We want to see you succeed.

We’ve received and reviewed nearly 2,000 applications for the Ashley Soulé Conroy Study Abroad Scholarship and the most important part of the application package, the part we really hone in on, is the essay. Because essays have the ability to show us more about the person than any resume, FAFSA, or transcript ever could. It’s in those 500-800 words that we get to really know our applicants.

That said, over the years, we’ve at times found ourselves banging our heads against the table when we find an applicant who has a really fantastic essay idea but just doesn’t quite get there with the actual writing of it. In those moments, we’ve wished we could communicate directly to our applicants what we would love to see more of in their essay writing and, likewise, what we’d like to see just a little bit less of.

Enter, this blog post.

Think of these as insider tips for the savvy applicant who’s taken the time to click on this post and read it to the end. It’s our hope that taking these points to heart will not only help you be more successful in applying for this particular scholarship, but that they’ll help you succeed in other kinds of personal essay writing assignments throughout your academic and professional careers.

Because more than anything we want to see you succeed.

Ashleys Foundation Scholarship

1. You be you.

Sometimes it seems like applicants tell us what they think we want to hear. But the truth is, we’re not looking for any one thing in particular. We don’t care if you’ve never been on an airplane or if you’ve been to every country in the world already. We don’t just look for people who scored off the charts on their SATs or those who have that perfect 4.0 GPA. We don’t want someone who is just like us or just like Ashley or just like any applicant we’ve had in the past. We choose applicants who inspire us and that looks different each and every term. Scholarship winners to date are hugely varied and have been aspiring bakers and international business people; they’ve been animal rights lovers and special needs teachers; they’ve been writers and painters and dog trainers; some have experienced intense loss and tragedy and some have had none at all; some have explored widely and some have never left their home state. But above all, they’ve been themselves, whoever that is, and that’s the best possible thing for us to see in your application package.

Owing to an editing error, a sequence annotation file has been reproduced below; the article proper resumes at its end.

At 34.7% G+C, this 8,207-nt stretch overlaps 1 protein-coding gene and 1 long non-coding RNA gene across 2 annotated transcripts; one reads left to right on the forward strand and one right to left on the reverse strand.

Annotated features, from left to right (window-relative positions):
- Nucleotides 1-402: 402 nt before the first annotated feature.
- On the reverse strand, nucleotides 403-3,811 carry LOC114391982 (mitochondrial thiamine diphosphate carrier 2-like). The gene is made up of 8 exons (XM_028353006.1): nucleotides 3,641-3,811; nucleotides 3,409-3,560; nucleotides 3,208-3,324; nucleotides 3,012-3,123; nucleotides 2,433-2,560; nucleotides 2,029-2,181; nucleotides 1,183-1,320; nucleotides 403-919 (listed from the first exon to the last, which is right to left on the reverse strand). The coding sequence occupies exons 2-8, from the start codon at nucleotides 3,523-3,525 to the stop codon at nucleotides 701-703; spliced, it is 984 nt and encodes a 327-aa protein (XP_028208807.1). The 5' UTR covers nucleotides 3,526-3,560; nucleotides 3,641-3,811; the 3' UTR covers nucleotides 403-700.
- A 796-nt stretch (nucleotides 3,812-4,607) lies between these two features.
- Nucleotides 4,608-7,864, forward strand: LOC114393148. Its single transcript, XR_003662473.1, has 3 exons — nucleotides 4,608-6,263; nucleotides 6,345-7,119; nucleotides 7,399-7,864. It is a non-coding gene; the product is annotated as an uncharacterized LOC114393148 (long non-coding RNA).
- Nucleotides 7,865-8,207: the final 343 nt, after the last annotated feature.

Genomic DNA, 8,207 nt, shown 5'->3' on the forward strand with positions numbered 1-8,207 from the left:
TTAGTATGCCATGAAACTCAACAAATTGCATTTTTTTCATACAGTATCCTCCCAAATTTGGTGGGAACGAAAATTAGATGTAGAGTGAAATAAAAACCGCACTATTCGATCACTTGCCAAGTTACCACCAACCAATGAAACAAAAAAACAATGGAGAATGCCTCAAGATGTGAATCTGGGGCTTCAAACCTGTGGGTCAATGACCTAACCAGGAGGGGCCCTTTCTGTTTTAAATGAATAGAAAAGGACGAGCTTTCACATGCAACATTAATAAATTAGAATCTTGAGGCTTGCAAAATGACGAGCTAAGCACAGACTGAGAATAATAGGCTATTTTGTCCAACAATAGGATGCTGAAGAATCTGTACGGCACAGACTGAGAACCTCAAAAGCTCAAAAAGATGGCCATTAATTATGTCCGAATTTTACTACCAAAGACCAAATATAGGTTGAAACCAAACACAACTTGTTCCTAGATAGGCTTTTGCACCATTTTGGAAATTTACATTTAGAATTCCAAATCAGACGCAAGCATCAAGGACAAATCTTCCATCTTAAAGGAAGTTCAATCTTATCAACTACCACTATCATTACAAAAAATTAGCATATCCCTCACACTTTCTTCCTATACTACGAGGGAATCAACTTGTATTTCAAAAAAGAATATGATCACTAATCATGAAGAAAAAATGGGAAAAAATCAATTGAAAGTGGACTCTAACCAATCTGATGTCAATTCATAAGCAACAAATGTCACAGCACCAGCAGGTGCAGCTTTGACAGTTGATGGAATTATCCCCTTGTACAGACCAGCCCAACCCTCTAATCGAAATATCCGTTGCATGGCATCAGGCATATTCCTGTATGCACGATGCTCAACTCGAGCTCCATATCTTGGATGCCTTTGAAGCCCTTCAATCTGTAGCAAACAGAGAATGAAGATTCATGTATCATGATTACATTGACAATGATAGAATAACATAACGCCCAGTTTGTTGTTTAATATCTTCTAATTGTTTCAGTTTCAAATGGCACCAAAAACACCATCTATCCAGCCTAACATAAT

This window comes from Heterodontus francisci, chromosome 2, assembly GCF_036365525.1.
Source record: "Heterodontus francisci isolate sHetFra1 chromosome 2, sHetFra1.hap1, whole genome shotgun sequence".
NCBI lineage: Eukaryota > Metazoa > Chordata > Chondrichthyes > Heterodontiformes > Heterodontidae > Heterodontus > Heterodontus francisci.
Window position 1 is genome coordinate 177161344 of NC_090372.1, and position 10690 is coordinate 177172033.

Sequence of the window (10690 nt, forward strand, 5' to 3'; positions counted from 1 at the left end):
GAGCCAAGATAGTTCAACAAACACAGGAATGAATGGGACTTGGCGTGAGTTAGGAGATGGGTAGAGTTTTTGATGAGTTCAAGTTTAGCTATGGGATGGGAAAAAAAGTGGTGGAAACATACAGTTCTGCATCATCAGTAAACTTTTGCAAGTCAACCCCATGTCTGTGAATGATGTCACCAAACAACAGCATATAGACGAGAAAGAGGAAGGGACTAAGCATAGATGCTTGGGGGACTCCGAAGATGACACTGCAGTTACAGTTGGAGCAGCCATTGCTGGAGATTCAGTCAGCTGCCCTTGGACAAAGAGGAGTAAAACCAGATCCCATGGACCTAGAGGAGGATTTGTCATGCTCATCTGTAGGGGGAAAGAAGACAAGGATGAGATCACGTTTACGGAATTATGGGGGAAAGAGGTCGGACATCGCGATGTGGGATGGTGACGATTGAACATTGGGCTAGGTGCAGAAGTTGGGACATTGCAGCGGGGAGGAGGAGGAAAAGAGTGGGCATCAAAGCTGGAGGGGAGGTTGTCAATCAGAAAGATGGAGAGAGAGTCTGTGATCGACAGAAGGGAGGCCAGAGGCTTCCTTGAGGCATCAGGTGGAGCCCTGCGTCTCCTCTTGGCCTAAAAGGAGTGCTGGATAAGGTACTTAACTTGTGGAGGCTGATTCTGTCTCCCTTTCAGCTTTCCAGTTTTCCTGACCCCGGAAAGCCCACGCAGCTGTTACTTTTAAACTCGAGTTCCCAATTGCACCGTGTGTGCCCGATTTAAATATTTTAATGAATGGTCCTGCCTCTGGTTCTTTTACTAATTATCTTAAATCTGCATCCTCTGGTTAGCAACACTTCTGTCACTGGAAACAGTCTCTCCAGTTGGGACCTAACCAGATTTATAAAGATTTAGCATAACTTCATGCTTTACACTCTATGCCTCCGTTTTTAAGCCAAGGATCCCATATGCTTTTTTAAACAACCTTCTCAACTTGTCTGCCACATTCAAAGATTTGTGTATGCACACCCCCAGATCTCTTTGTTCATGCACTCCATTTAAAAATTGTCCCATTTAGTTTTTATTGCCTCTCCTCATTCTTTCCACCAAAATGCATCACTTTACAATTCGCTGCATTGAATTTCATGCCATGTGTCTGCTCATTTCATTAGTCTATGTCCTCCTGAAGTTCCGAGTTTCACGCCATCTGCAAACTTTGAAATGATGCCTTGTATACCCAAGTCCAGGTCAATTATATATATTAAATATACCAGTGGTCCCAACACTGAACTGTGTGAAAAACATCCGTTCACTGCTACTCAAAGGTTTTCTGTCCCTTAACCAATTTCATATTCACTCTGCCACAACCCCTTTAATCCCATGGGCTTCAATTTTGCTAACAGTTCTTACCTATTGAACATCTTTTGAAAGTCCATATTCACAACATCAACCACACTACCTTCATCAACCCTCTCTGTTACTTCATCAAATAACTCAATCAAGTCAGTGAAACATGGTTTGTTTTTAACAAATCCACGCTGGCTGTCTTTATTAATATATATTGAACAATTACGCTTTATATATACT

2. Start early and revise revise revise.

It’s never wise to write an essay (or a term paper!) and then turn around and submit it right away. Sit on it for a few nights, maybe even a few weeks. Re-read the essay prompt and then re-read what you wrote in your first stab at it. Do they align with one another? Do you feel like you’re being totally true to yourself in your essay? Are you sharing enough of yourself with the readers (in this case, the scholarship selection committee?) The revision process can help all kinds of writers produce pieces that inspire their readers and that’s something we look for in our applicants, too.

Tip: Before you hit the submit button, seek out feedback from someone who knows you well. See what they think about your essay and ask them to help you improve it. Sometimes, especially when an essay is based on a personal experience that’s close to our hearts, it can be difficult to share it with the people closest to us. But remember, they’re there to support you (and they want you to win lots of scholarship awards, too!)

3. Pick a theme and stick with it.

One fatal flaw for an essay writer is to forget the story they’re trying to tell about themselves. We’ve found that often students will start out wanting to share one piece of their lives in the essay, telling us about how some experience shaped some part of them, but then they’ll get wrapped up in feeling like that alone is not enough. These writers are easily identifiable because their essays often read as disjointed, pulling in too many different elements of their life and getting a little lost in the process. For instance, don’t write about how that one class you took as a freshman shaped your career aspirations for 50% of the essay and then spend the other 50% of the essay writing about how it also shaped your friendships and your family relationships and, oh yeah, it also played into what name you gave your first hamster and then there was this other class in the same department that also shaped your relationship with that one boyfriend you had one semester. Instead, stick with the first theme of how that class shaped your career aspirations. Dig deeper into that theme for us. Explore more of that topic than you’d previously given thought to. Challenge yourself here.